Another year, another Commencement Exercise. This one went smoother than last year's, in that I didn't get boogers on any heads of state, and the Dean asked to date me. That's hyperbole, of course, but he was glad to see me, asked if I'd come along for a few faculty presentations to other schools, and said he'd like me to come along for lunch or dinner when he has faculty-invited guests. I also ended up, in my usual Gogol-esque fashion, talking with people who seem to be highly ranked. At least they wore real suits, and we all had a great time. That can't be a bad thing.
I also learned that everybody has noticed me, and knows me by sight, and were mildly amused to see I do occasionally wear slacks. I'm also apparently noted for being that guy who comes in every single day, which startled me, because I didn't really consider the alternative. I may come in late or leave for a chore mid-day, but ... well, workdays you go to the office, right? What else do you do? Apparently this is so ingrained they think I go in on the weekends, too. That also can't be bad.
Several students of mine asked for pictures, and I was glad for that. One is working for the Inland Revenue Authority, so clearly I should've been nicer to him. I've now got personal connections to tax officials on multiple continents. Outside stands sold traditional graduation presents -- alumni association memberships, engraved diploma replicas guaranteed to be ``reasonably accurate,'' flowers, teddy bears (nobody in a costume), iPods. At the buffet the sushi rolls -- rice, dabbed in sauce, wrapped in seaweed, with various toppings to the side -- were identified as California Rolls; I've never heard them given that name before.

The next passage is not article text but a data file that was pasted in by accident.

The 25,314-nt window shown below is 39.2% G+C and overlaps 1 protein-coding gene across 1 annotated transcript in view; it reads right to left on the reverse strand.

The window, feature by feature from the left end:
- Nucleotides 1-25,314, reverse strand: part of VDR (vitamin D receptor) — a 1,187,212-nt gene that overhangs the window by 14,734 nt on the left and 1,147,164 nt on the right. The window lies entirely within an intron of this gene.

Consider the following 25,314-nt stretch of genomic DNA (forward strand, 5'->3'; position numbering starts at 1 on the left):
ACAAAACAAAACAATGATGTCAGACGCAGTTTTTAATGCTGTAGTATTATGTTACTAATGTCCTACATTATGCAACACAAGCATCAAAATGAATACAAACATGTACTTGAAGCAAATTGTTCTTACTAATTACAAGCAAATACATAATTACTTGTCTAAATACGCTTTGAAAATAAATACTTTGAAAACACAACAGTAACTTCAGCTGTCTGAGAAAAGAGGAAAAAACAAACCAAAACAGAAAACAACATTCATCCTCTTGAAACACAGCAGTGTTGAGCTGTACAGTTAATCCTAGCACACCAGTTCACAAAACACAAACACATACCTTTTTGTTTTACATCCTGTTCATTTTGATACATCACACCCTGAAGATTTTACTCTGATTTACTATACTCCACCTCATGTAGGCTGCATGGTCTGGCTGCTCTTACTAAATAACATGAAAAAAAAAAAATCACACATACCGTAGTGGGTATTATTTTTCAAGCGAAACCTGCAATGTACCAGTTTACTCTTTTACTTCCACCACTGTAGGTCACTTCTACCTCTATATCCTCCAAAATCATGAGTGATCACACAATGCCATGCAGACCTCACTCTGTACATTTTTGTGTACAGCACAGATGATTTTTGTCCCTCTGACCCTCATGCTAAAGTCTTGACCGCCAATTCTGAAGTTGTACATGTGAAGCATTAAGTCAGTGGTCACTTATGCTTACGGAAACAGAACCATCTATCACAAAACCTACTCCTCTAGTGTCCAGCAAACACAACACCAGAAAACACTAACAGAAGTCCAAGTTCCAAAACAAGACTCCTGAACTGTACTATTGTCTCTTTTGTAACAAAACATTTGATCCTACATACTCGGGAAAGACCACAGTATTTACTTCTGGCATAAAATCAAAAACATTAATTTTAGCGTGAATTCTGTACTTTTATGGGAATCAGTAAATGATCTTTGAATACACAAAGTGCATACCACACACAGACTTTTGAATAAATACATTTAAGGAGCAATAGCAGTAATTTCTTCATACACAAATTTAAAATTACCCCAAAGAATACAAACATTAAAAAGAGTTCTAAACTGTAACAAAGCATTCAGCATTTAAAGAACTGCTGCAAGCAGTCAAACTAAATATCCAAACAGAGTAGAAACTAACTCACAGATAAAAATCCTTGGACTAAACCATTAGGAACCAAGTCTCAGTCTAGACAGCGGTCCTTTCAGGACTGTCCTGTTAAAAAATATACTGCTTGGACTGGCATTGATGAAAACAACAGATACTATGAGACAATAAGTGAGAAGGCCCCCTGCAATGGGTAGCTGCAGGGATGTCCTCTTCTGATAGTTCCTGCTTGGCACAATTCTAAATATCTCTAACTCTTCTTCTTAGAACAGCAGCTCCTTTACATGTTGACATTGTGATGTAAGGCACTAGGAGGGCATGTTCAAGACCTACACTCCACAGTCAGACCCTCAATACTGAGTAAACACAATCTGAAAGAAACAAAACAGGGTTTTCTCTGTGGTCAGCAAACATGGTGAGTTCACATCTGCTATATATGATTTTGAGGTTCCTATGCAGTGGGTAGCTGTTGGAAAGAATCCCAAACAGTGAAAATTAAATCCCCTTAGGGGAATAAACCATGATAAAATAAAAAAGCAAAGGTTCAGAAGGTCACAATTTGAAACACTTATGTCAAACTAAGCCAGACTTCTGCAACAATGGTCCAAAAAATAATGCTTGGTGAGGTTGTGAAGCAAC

I noticed among the students that every female student had ironed her gown; only about a third of the male students had. I assume their mothers saw them before they left their homes.
Trivia: Oxford professor John Wallis invented the ∞ symbol. Source: Life Science Library: Mathematics, David Bergamini.
Currently Reading: The Devil in the White City, Erik Larson. I didn't realize the Chicago Museum of Science and Industry had begun life as part of the Columbian Expo, the Palace of Fine Arts. I couldn't remember whether it was the roller coaster or the Ferris Wheel that made its debut there, but Larson's several (slender) chapters describing the designer as ``the engineer'' gives it away before he revealed it. Most people couldn't tell you who designed the roller coaster, if there's historical consensus on such a thing, whereas if you asked them what George W Ferris invented, they'd think you were putting them on.